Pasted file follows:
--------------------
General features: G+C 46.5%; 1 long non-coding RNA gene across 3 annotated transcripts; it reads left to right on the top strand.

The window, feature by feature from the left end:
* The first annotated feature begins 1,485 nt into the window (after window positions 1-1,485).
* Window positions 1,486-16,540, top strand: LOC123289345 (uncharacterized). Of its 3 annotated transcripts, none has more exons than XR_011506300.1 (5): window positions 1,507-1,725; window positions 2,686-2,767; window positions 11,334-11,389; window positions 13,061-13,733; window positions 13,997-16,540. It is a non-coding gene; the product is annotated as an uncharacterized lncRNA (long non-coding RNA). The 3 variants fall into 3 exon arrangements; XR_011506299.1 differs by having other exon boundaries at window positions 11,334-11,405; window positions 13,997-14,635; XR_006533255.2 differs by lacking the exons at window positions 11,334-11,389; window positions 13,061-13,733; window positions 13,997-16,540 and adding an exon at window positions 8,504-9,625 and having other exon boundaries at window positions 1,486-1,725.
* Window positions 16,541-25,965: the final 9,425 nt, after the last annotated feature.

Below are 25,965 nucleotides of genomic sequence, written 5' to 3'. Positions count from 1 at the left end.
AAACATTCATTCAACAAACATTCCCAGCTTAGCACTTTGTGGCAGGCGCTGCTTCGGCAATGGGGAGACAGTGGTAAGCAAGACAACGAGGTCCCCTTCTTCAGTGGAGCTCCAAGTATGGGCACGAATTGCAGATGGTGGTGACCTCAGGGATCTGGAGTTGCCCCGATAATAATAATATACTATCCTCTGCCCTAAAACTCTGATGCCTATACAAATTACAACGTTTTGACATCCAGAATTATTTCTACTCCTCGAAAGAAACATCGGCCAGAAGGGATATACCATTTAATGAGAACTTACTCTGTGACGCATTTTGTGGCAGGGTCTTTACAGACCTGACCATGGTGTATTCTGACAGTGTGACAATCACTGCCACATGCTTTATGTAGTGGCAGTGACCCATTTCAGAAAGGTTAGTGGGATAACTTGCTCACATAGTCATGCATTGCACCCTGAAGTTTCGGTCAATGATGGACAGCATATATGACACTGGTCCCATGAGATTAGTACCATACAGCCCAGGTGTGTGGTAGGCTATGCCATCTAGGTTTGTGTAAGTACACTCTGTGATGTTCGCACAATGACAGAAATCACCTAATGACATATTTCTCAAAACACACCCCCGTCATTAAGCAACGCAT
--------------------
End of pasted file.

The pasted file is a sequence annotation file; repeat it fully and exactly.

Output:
General features: G+C 46.5%; 1 long non-coding RNA gene across 3 annotated transcripts; it reads left to right on the top strand.

The window, feature by feature from the left end:
* The first annotated feature begins 1,485 nt into the window (after window positions 1-1,485).
* Window positions 1,486-16,540, top strand: LOC123289345 (uncharacterized). Of its 3 annotated transcripts, none has more exons than XR_011506300.1 (5): window positions 1,507-1,725; window positions 2,686-2,767; window positions 11,334-11,389; window positions 13,061-13,733; window positions 13,997-16,540. It is a non-coding gene; the product is annotated as an uncharacterized lncRNA (long non-coding RNA). The 3 variants fall into 3 exon arrangements; XR_011506299.1 differs by having other exon boundaries at window positions 11,334-11,405; window positions 13,997-14,635; XR_006533255.2 differs by lacking the exons at window positions 11,334-11,389; window positions 13,061-13,733; window positions 13,997-16,540 and adding an exon at window positions 8,504-9,625 and having other exon boundaries at window positions 1,486-1,725.
* Window positions 16,541-25,965: the final 9,425 nt, after the last annotated feature.

Below are 25,965 nucleotides of genomic sequence, written 5' to 3'. Positions count from 1 at the left end.
AAACATTCATTCAACAAACATTCCCAGCTTAGCACTTTGTGGCAGGCGCTGCTTCGGCAATGGGGAGACAGTGGTAAGCAAGACAACGAGGTCCCCTTCTTCAGTGGAGCTCCAAGTATGGGCACGAATTGCAGATGGTGGTGACCTCAGGGATCTGGAGTTGCCCCGATAATAATAATATACTATCCTCTGCCCTAAAACTCTGATGCCTATACAAATTACAACGTTTTGACATCCAGAATTATTTCTACTCCTCGAAAGAAACATCGGCCAGAAGGGATATACCATTTAATGAGAACTTACTCTGTGACGCATTTTGTGGCAGGGTCTTTACAGACCTGACCATGGTGTATTCTGACAGTGTGACAATCACTGCCACATGCTTTATGTAGTGGCAGTGACCCATTTCAGAAAGGTTAGTGGGATAACTTGCTCACATAGTCATGCATTGCACCCTGAAGTTTCGGTCAATGATGGACAGCATATATGACACTGGTCCCATGAGATTAGTACCATACAGCCCAGGTGTGTGGTAGGCTATGCCATCTAGGTTTGTGTAAGTACACTCTGTGATGTTCGCACAATGACAGAAATCACCTAATGACATATTTCTCAAAACACACCCCCGTCATTAAGCAACGCAT